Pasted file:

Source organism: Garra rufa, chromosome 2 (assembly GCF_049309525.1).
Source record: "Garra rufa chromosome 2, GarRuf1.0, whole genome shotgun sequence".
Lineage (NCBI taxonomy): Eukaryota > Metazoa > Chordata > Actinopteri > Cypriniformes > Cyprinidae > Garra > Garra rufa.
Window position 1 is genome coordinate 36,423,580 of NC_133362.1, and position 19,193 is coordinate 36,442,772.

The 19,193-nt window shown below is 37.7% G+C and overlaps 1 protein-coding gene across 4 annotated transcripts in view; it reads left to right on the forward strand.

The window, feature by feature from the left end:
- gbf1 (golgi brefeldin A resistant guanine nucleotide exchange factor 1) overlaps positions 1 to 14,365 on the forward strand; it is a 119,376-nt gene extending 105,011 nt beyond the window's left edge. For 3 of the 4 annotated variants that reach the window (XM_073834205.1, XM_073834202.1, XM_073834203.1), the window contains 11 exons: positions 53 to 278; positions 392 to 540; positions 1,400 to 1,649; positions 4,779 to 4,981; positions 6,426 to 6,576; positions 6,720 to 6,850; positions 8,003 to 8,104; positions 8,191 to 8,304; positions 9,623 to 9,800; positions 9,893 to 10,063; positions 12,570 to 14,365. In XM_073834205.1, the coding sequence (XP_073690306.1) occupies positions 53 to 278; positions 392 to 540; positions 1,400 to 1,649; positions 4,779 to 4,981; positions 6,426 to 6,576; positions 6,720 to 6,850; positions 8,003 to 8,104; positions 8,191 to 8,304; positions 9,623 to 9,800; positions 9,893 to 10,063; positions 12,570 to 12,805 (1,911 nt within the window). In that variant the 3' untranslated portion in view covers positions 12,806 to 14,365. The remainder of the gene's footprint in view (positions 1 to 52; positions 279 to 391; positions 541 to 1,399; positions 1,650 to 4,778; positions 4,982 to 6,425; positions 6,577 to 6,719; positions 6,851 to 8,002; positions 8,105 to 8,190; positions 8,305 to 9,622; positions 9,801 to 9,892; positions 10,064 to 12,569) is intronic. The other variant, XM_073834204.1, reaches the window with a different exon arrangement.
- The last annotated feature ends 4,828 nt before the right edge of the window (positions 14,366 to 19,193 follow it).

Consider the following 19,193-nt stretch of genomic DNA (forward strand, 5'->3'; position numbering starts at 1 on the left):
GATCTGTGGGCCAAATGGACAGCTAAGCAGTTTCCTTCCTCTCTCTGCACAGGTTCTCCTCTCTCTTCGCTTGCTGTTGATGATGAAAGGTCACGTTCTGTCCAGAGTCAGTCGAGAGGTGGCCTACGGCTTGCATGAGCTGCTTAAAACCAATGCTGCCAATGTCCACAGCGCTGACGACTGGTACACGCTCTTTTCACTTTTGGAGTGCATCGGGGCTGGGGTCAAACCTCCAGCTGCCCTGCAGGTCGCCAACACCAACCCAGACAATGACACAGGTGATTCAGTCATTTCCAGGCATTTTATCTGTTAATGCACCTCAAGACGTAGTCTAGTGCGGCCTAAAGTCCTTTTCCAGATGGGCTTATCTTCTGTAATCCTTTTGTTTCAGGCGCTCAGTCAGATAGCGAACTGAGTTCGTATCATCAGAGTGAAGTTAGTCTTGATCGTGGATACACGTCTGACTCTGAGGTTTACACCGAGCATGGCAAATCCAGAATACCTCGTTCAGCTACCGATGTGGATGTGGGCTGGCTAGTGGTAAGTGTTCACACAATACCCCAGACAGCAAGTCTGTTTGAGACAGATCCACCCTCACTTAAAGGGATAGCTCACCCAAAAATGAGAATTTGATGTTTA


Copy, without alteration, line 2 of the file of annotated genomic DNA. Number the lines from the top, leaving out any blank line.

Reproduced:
Source record: "Garra rufa chromosome 2, GarRuf1.0, whole genome shotgun sequence".